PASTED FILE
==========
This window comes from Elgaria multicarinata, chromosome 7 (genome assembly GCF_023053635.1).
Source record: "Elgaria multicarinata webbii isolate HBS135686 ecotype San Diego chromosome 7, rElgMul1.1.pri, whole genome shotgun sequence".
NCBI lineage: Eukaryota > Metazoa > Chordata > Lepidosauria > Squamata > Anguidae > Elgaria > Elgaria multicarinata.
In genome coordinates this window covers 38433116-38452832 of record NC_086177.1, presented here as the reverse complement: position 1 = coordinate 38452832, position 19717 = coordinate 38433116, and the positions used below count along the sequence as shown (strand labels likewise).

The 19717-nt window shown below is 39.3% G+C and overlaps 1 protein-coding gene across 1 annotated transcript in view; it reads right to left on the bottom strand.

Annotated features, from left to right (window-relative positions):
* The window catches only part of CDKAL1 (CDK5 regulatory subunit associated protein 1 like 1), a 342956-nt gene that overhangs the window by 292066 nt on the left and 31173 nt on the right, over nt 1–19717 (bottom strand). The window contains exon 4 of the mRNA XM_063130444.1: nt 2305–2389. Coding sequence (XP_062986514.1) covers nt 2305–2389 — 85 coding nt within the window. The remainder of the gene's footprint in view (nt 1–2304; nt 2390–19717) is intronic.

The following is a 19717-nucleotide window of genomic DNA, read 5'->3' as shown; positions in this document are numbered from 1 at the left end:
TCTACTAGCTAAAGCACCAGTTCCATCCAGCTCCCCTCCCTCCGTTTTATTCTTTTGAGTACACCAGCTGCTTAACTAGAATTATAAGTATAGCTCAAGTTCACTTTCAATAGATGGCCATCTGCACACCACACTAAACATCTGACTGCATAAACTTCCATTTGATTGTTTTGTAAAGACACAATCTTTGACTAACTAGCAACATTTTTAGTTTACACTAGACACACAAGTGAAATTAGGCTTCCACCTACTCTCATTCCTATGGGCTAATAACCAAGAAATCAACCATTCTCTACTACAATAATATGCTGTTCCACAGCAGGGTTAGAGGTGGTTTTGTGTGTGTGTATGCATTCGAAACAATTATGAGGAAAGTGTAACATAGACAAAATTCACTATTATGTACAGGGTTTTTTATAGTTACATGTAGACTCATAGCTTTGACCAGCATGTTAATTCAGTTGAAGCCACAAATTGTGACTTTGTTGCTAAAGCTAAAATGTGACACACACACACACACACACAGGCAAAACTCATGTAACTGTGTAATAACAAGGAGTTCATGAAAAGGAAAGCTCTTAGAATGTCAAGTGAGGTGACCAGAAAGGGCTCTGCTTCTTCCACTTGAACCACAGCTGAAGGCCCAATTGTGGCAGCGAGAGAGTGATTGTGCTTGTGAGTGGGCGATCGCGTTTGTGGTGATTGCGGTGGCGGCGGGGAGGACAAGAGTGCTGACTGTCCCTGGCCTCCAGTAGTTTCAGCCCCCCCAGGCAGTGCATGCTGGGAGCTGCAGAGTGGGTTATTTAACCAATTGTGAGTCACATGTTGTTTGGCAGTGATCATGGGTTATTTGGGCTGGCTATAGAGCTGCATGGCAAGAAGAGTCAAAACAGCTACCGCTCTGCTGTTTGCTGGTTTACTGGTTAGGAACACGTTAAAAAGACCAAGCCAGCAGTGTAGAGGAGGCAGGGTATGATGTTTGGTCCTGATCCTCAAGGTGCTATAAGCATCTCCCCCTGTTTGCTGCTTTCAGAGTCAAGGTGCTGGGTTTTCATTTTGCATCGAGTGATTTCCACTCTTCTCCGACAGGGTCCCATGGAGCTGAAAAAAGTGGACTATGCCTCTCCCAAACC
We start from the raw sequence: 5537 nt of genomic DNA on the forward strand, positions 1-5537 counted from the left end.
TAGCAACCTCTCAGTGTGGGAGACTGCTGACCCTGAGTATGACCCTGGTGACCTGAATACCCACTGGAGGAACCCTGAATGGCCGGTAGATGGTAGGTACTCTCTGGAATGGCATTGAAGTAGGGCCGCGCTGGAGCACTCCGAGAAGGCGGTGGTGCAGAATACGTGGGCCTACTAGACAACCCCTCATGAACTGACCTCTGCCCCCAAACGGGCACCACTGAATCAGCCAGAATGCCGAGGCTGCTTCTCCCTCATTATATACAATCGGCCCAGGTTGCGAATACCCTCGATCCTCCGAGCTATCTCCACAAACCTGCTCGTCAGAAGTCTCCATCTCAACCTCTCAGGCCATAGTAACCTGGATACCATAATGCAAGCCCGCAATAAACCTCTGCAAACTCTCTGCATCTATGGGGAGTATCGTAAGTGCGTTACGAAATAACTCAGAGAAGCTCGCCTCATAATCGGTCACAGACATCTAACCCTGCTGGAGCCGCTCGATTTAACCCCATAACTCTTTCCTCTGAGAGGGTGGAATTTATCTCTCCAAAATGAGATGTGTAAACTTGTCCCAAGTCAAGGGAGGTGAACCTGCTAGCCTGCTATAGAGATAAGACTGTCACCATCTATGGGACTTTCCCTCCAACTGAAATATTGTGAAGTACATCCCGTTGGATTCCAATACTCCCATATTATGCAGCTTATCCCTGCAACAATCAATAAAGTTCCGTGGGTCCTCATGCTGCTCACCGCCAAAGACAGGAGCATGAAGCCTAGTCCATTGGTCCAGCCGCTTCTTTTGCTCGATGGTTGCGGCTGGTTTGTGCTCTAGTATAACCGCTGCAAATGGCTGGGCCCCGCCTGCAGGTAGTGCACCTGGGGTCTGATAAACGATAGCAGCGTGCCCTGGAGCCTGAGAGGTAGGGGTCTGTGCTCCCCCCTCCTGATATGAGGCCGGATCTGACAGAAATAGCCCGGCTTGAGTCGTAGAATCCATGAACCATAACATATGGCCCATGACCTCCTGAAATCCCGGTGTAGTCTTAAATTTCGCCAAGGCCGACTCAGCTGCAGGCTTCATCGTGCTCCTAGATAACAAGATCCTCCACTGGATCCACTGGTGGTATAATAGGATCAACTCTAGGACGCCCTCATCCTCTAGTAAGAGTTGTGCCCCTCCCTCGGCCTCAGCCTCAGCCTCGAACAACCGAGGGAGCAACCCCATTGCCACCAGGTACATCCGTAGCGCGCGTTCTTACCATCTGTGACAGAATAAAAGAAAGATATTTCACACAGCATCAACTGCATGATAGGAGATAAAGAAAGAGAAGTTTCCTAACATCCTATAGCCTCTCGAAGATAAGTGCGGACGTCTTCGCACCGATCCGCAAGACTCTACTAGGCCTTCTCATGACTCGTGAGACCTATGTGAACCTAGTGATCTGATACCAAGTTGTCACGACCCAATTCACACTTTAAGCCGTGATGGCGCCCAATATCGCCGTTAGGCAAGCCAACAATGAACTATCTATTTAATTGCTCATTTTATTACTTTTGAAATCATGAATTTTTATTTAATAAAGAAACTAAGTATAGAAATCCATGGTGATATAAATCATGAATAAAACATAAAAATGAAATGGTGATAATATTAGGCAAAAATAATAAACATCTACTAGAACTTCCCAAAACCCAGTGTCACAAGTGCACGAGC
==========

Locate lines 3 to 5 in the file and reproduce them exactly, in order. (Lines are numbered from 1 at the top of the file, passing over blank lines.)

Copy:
NCBI lineage: Eukaryota > Metazoa > Chordata > Lepidosauria > Squamata > Anguidae > Elgaria > Elgaria multicarinata.
In genome coordinates this window covers 38433116-38452832 of record NC_086177.1, presented here as the reverse complement: position 1 = coordinate 38452832, position 19717 = coordinate 38433116, and the positions used below count along the sequence as shown (strand labels likewise).

The 19717-nt window shown below is 39.3% G+C and overlaps 1 protein-coding gene across 1 annotated transcript in view; it reads right to left on the bottom strand.